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Thoughts On Identity Theft

Thoughts on Identity Theft

As a security guy, I get asked about Identity Theft a lot, and what can be done about it.  To understand the problem, we have to first do a little bit of root cause analysis.  In the spirit of Socrates, let’s start by asking “What is it?”  What is an Identity?  In the United States, a personal identity consists for the most part of the information that is required to enter into a contract (such as taking out a loan) – your Name, Address, Date Of Birth, and Social Security Number.  Social Security Numbers (SSN’s) were first issued to Americans in 1935 as part of FDR’s New Deal, and were never designed nor intended to become a de-facto national identity system.  Unfortunately, our Social Security numbers have become the “master key” to our identities, and it is literally not possible to protect our SSN’s in a meaningful way.


Here is the crux of the ID Theft problem — is manifestly impossible to control custodianship of these four critical personal data points.  You as an individual simply cannot control who has your PII (Personally Identifying Information) or what measures they actually take to protect it.  While attempts to put a dent in this very serious (global) problem have been made in Europe with GDPR and more recently California’s Consumer Privacy Act, these are insufficient half-measures at best and lack any real technical sophistication.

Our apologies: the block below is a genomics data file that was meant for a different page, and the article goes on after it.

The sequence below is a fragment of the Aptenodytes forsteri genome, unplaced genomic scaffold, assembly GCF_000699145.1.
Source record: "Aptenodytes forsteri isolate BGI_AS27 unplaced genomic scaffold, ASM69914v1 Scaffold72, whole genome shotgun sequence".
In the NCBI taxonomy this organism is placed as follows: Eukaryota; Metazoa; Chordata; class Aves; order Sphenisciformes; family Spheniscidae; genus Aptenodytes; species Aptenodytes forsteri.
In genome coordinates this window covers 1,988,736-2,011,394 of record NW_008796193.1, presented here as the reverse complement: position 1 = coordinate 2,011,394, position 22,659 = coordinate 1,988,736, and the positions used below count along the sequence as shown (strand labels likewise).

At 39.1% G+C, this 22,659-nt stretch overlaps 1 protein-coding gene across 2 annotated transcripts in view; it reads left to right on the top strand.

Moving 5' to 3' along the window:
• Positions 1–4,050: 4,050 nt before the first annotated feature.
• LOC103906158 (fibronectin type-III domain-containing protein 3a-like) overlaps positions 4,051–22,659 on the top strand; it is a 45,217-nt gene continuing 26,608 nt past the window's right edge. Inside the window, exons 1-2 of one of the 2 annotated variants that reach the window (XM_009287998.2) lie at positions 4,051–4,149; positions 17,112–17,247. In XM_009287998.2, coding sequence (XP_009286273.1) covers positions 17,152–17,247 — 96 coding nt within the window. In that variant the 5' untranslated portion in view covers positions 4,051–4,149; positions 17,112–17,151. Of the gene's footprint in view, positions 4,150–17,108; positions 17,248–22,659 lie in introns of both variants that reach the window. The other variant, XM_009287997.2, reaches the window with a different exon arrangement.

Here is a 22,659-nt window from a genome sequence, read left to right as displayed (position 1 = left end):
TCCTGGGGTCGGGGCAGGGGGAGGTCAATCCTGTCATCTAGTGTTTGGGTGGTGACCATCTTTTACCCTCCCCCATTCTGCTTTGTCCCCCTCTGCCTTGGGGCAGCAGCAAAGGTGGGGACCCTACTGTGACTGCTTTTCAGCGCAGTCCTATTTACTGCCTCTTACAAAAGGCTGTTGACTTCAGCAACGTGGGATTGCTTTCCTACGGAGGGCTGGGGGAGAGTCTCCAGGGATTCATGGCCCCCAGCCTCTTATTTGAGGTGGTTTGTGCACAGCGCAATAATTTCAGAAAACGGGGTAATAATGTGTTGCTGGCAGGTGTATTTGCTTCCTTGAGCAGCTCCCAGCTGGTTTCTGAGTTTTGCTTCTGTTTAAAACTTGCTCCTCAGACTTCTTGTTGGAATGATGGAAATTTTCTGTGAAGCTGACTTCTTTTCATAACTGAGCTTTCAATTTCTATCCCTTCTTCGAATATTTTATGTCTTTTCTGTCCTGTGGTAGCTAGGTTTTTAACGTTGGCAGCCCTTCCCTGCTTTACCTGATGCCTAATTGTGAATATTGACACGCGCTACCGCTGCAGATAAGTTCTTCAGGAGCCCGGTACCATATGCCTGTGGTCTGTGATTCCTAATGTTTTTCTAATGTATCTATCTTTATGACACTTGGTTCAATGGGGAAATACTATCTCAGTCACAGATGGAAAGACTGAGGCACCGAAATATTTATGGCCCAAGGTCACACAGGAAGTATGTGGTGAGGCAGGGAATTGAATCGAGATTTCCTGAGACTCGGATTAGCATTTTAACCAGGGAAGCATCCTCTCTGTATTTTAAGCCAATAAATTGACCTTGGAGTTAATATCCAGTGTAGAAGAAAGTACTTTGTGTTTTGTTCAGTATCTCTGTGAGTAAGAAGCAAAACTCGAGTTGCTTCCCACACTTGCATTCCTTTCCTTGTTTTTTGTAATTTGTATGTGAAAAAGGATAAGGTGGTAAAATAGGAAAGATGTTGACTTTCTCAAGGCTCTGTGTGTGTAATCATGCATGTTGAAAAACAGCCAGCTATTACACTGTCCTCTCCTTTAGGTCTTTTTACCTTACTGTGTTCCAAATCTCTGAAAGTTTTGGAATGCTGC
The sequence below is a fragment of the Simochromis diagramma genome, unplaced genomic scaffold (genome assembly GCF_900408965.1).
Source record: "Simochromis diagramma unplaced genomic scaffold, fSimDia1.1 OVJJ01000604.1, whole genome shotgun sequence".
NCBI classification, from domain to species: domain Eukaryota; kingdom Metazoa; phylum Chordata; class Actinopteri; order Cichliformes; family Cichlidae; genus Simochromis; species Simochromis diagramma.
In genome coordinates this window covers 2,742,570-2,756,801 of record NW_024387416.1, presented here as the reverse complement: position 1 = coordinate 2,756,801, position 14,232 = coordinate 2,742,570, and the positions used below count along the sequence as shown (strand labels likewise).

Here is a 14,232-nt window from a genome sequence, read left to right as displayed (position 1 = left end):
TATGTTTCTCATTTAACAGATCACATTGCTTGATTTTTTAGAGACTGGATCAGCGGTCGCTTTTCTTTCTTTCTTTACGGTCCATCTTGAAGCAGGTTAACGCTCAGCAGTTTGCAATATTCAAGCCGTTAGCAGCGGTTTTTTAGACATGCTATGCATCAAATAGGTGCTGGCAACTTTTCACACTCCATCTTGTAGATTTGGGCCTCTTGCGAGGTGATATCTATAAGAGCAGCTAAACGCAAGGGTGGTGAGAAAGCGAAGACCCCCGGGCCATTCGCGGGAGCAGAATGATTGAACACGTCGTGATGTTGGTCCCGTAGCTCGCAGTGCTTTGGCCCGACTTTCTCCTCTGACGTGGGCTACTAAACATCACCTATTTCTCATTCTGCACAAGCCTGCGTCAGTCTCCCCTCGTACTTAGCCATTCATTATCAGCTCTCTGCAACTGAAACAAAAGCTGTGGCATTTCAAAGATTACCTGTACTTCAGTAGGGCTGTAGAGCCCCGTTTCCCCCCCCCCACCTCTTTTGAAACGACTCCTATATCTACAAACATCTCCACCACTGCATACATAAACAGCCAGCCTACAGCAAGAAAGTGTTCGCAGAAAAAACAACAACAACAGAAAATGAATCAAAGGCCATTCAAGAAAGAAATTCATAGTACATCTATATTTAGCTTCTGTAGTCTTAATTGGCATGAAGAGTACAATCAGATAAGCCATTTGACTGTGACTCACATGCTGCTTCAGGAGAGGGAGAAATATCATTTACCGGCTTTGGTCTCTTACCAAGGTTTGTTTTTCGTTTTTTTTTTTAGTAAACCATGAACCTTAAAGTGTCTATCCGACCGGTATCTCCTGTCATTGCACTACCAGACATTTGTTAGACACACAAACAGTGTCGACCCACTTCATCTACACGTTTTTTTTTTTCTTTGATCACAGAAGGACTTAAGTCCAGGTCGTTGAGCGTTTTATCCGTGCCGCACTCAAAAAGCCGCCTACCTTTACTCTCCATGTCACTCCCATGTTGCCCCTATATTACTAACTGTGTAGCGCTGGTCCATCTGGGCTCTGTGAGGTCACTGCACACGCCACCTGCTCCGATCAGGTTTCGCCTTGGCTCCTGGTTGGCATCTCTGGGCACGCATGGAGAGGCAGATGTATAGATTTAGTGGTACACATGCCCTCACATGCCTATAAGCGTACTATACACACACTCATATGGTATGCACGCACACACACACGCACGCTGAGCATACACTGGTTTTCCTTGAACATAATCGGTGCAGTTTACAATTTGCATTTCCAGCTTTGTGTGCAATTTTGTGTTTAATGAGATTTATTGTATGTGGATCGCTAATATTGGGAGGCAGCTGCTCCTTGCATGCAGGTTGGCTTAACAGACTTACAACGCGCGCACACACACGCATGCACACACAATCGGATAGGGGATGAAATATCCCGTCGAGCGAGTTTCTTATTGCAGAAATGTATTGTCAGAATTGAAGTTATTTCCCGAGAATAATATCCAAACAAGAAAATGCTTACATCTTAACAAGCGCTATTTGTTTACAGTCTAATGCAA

The only real solution to ID Theft is blockchain (think Bitcoin).  Using blockchain technology, your ID could be virtually “tokenized” and then custodianship could be tracked in a digital ledger, just like checking books in and out of a library.  If a problem arises, we could then look back in the ledger and see who accessed your ID and when.  However, while a block chain based ID is perfectly feasible from a strictly technical standpoint, there are major legal, political, ethical, social, and cultural barriers that would have to be addressed first.


To do this legally, the Constitution would need to be amended so as to give Congress the lawful authority to create a federal blockchain based ID.  However, I think it goes without saying that in our current political climate, amending the Constitution just isn’t going to happen in the foreseeable future.  Additionally, large swaths of Americans are for various reasons vehemently opposed to the creation of a federal ID, and their zeal is on par with the Second Amendment and abortion crowds.  So, while a blockchain based federal ID is technically feasible, in my estimation it won’t ever happen — at least not in our own lifetimes.


Now that we understand the roots of the ID Theft problem a little better, what is the individual to do?  Purchase Identity Theft Protection?  Pray to the Persian Goddess Anahita (the immaculate one)?  There are a few realities to consider here.  Us security guys like to say that computer networks fall into two categories – those that have been breached, and those that are going to get breached.  The same is true of your personal identity – it’s either been stolen or its going to get stolen…. period.  Sadly, the ultimate burden lies on the individual to protect their own identity, and this takes time and effort.  Protecting your own identity is like personal fitness – you can’t simply pay someone else to do the lifting for you and expect any real results.  “No pain, no gain” is as true in security as it is in fitness.